Global Business: Trade, Broken Down

In business, trade is a big word. Not in the sense of how you spell it, but rather how we use it, as there are many compartments to trading with different countries. From exports, to labor, to production and prices, trade isn’t just the exchanging of goods. Lets break it down and use the example of clothing.

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Global Business: The Importance of Exporting

In 2016, America shipped over $1.45 trillion dollars worth of goods around the world, solidifying the country as one of the top exporters. But why is exporting so important, not just for the economy, but overall, on a global scale?

Usually, when you think of exporting you think of sending physical goods to other countries; things like automobiles, oil, or even clothing. But what perhaps is the most important export of all is the exporting of ideas and culture! These are the primary ways in which new ideas filter in and out of various societies, so that new innovations and inventions can be created. It is also a way for people to experience other cultures, like when we import in Indian spices like turmeric, saffron, and cumin, we are not only spicing up our foods to make them even more delicious, but we are taking part in a new culture as well.

The exporting of cultures can also be through things like television shows. Take the classic TV show, Friends. In its hay-day, it produced millions of viewers across the world, from the UK, to India, to even China. To this day, even after being off air for almost 12 years, the show continues to be highly popular, from the outfits on the show making a comeback as fashion in different countries, to the emulating of the typical “American lifestyle” portrayed by the show, by other cultures. Television shows like this allow for people in other countries to get a glimpse into the life of a person unlike them, which is the very point of globalization.

 

New President, New NAFTA

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The Trump Administration will seek modest changes to the North American Free Trade Agreement renegotiation process. According to a draft of a letter sent to Congress last week, the Administration is seeking a more conventional approach to trade negotiation.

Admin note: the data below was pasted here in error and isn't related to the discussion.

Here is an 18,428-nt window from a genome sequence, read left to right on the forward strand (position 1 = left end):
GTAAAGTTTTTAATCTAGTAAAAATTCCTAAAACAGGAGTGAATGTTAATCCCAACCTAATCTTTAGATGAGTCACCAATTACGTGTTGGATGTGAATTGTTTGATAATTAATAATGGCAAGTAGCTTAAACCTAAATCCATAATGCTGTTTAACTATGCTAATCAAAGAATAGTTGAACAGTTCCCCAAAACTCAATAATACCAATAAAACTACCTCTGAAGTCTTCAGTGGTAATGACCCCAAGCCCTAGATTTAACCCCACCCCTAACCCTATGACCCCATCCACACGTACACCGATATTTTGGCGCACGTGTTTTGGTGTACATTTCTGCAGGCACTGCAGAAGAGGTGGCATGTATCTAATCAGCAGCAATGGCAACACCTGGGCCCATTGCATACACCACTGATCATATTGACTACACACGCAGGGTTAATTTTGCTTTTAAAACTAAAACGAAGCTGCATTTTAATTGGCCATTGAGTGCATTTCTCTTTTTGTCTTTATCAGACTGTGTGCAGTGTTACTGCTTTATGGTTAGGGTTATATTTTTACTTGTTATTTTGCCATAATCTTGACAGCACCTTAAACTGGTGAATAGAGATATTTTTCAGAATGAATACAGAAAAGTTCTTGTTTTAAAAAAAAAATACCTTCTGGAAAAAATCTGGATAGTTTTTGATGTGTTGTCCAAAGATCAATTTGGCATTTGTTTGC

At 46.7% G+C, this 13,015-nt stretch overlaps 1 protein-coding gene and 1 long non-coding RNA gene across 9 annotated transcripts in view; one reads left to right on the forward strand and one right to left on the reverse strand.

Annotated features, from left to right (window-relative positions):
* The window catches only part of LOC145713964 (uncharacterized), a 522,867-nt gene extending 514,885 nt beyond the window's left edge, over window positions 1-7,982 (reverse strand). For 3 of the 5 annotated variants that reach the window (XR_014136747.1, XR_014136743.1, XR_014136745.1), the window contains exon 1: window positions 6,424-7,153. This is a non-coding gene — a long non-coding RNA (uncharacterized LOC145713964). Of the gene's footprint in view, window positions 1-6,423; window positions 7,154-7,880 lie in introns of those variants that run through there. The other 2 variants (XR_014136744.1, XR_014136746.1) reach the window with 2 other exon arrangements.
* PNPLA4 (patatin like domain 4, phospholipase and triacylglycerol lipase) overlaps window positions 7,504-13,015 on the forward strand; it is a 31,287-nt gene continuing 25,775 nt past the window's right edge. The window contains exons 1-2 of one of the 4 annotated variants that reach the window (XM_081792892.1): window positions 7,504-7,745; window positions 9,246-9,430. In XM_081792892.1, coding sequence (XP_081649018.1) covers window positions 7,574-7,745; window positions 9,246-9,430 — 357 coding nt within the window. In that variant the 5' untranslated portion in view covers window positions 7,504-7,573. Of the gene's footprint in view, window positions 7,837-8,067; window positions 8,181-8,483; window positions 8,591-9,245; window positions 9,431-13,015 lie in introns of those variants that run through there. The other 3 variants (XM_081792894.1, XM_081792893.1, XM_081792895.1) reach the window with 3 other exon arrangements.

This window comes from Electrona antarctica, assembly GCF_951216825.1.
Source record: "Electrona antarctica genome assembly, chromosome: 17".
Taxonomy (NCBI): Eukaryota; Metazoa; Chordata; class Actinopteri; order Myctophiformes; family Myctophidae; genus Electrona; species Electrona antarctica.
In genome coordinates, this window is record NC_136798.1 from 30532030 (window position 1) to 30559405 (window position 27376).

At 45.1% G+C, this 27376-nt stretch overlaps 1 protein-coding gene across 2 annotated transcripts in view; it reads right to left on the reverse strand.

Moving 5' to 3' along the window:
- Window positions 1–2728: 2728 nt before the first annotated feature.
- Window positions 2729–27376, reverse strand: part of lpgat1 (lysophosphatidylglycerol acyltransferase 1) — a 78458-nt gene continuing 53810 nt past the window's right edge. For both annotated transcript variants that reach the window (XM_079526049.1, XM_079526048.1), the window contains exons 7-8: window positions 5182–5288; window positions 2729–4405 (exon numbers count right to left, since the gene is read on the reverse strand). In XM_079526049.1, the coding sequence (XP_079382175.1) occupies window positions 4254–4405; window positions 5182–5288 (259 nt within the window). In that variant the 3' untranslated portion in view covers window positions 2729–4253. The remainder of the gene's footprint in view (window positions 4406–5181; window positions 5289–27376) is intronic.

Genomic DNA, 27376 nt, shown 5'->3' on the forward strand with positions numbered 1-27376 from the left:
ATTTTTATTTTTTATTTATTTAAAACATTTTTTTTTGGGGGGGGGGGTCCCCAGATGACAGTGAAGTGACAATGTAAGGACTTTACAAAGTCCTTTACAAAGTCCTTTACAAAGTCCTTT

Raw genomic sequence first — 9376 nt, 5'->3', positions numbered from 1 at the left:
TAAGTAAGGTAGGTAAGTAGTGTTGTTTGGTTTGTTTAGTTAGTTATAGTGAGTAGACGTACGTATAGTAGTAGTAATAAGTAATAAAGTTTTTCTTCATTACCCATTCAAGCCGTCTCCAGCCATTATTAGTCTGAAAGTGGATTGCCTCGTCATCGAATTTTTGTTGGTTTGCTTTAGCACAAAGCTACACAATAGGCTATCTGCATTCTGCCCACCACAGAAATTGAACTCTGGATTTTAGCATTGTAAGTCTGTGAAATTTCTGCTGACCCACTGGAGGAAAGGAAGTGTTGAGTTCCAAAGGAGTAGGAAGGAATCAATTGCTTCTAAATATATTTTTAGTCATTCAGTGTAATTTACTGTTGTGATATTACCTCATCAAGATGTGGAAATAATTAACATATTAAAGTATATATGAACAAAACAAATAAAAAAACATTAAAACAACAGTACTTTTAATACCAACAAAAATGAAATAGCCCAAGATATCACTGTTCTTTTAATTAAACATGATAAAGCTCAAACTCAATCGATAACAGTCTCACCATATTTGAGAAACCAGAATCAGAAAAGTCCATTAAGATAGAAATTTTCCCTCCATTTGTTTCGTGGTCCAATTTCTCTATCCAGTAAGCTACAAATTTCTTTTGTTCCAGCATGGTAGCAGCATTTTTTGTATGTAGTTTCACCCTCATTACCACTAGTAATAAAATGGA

NAFTA, which was established in 1994 between Canada, the U.S., and Mexico, aims to reduce trading costs, increase multilateral investment, while helping North America become more competitive.However, during the 2016 presidential campaign, President Trump made the debate over free trade one of the central topics of his campaign.

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New World New Policy: What Art Tells Us About the Global Economy

dafen-oil-painting-villageProfessor Michael R. Czinkota

The modern world of art offers fascinating insights into the forces currently shaping world trade and the global economic system. For decades, China has experienced breakneck economic growth and has become a world leader in both the consumption and production of art, which illustrates some intriguing changes in the global economy.

The global market for high-end, rare art pieces is a good example. In recent years, as China grew more prosperous, there has been a sharp uptick in luxury art purchases by Chinese customers. In 2016, according to insider information, Oprah Winfrey sold a 54”x54” painting to a Chinese collector for $150 million. This example indicates how China has grown in its appreciation of originals. This shift perhaps presages an eventual reduction in counterfeit products for which China is still infamous. Chinese auction houses have also risen to prominence. Of the world’s top ten art auction houses, six are Chinese, and many of the largest art houses are state-owned enterprises.

In the art world, China has not only become a dramatic consumer of art, but also a prodigious producer. The southern Chinese city of Dafen, nearby to megacity Shenzhen which borders Hong Kong, has become the center of knock off art masterpieces. Beginning in the 1980’s reform era, Dafen became a hub for starving artists from around the country to work and train, pumping out high-quality knock-offs of famous European and American painters ranging from van Gogh’s Sunflowers to portraits of Western icon John Wayne. Artists produce these works on the cheap and can offer custom alterations, such as changes to the color or size to fit the purchaser’s own décor. Since the works are not signed, they do not count as fakes.

The producers of export knock-off masterpieces will face pressure to adapt, focusing more on creativity and original works. When Chinese artists copy the great masters, they hone their skills and imagination, which over time will allow them to eventually emerge as new artists in their own rights

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From Rome to Geneva: On the Significance of Trade

romeWhat gave Rome it’s preeminent power in the ancient world? No doubt its legionnaires were feared from Iberia to Galcantray. To fund military might the descendants of Romulus engaged in prolific international trade. Today, as globalization and international trade spark heated debates in capitals around the world, it is important to remember the long history of trade. From the Chinese to the Phoenicians, the Spaniards and the Dutch, the mighty British empire and the American industrial powerhouse, trade has been at the center of every great power in history. Great powers can either take that which they need by force, or buy it away. To most, trade is clearly preferable.

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